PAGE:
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VA/VE Value Analysis/Value Engineering.
Validate. To prove to be valid.
Validation Establishing proof that a design, product, or process will perform to specifications.
Validation protocol. (FDA) A written plan stating how validation will be conducted, including test parameters, product characteristics. production equipment, and decision points on what constitutes acceptable test results. See: test plan.
Validation, process. (FDA) Establishing documented evidence which provides a high degree of assurance that a specific process will consistently produce a product meeting its predetermined specifications and quality characteristics.
Validation, software. (NBS) Determination of the correctness of the final program or software produced from a development project with respect to the user needs and requirements. Validation is usually accomplished by verifying each stage of the software development life cycle. See: verification, software.
Validation.(1) (FDA) Establishing documented evidence which provides a high degree of assurance that a specific process will consistently produce a product meeting its predetermined specifications and quality attributes. Contrast with data validation.
Value Added Activity An activity in a process that adds value to an output product or service, that is, the activity merits the cost of the resources it consumes in production.
Value Added Any action, activity, or process that adds direct value to the output of the action, activity, or process .
Value added Each time work is done to inputs to transform them into something of greater usefulness as an end product.
VARIABLE A characteristic that may take on different values.
Variable Cost A cost element that varies directly with the amount of product or service produced by an activity or cost. Variable costs go to zero if the activity stops.
Variables data Data that is measured on a continuous and infinite scale such as temperature, distance, and pressure rather than in discreet units or yes/no options. Variables data is used to create histograms, some control charts, and sometimes run charts.
Variance A measure of deviation from the mean in a sample or population.
VARIATION Any quantifiable difference between individual measurements; such differences can be classified as being due to common causes (random) or special causes (assignable)
Variation Change in the output or result of a process. Variation can be caused by common causes, special causes, tampering, or structural variation.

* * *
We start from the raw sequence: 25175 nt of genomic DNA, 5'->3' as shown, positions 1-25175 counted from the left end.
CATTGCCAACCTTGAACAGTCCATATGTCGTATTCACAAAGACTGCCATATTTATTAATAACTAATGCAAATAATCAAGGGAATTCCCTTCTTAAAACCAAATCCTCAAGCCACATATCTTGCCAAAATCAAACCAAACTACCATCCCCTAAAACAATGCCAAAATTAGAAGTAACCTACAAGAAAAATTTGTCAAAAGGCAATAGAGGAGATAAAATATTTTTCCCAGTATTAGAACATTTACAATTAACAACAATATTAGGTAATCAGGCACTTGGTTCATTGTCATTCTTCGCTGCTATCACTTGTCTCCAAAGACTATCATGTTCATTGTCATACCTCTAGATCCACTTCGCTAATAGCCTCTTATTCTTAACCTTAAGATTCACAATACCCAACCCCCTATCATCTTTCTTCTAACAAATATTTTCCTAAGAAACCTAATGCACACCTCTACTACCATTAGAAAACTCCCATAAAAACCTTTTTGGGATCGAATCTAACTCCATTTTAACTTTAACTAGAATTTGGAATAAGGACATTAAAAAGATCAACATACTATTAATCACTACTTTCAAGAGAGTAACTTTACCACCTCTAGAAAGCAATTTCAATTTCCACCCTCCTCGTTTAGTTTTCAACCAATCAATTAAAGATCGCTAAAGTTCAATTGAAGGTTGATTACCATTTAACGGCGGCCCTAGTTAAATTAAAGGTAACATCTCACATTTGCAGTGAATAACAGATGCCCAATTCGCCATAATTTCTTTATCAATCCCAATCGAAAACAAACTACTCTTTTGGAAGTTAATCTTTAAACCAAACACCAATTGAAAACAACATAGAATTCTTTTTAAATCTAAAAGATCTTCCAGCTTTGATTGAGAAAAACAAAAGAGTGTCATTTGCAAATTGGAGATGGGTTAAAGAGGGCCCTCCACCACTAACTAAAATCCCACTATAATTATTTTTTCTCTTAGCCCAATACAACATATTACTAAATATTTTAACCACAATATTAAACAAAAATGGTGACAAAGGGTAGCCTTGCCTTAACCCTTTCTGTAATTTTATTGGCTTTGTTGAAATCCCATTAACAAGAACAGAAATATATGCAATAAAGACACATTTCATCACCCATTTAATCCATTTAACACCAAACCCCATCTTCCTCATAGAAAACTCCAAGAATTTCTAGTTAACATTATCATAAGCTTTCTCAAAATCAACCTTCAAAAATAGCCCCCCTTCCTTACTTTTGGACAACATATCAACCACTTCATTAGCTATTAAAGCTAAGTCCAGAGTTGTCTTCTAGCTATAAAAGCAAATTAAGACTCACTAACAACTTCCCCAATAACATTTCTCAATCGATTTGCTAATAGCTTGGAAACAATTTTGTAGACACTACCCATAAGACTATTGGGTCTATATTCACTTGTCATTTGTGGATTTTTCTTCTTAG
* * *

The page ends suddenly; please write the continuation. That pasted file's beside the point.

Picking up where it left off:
Vendor. A person or an organization that provides software and (or hardware and/or firmware and/or documentation to the user for a fee or in exchange for services. Such a firm could be a medical device manufacturer.
Verification Establishing proof that a design, product, or process is within specifications.
verification, software. (NIBS) In general the demonstration of consistence completeness, and correctness of the software at each stage and between each stage of the development life cycle. See: validation, software.
Verify. (ANSI) (1) To determine whether a transcription of data or other operation has been accomplished accurately. (2) To check the results of data entry; a.g., keypunching. (3) (Webster) To prove to be true by demonstration.
Version number. A unique identifier used to identify software items and the related software documentation which are subject to configuration control. The execution of a virus program compromises a computer system by performing unwanted or unintended functions which may be destructive.
Vision Often incorporated into an organizational mission (or vision) statement to clarify what the organization hopes to be doing at some point in the future. The vision should act as a guide in choosing courses of action for the organization.
Vision Statement Vision and Mission have a cause and effect relationship. Vision should reflect what the organization sees for itself 5 10 years down the road. The short time frame helps assure that the organization revitalizes itself every decade or so. The Vision statement should contain direction (improve, decrease, etc.) + indicator (quality, customer satisfaction, etc.) + target value (how much, #, %, etc.) + time limit (by when).
Voice of the Customer Customer feedback both positive and negative including likes, dislikes, problems and suggestions.
Voice of the Process Statistical data that is feedback to the people in the process to make decisions about the process stability and/or capability as a tool for continuous improvement.
Waiver Written authorization to use or release a quantity of
material, components, or stores already manufactured but not conforming to the
walkthrough. See: code walkthrough.
X & R CHARTS A control chart which is a representation of process capability over time; displays the variability in the process average and range across time.
XmR Charts Control chart which uses a moving range. Typically two but can have a larger range.
ZD Zero Defects
Zero defects Philip Crosby's recommended performance standard that leaves no doubt regarding the goal of total quality. Crosby's theory holds that people can continually move closer to this goal by committing themselves70 to their work and the improvement process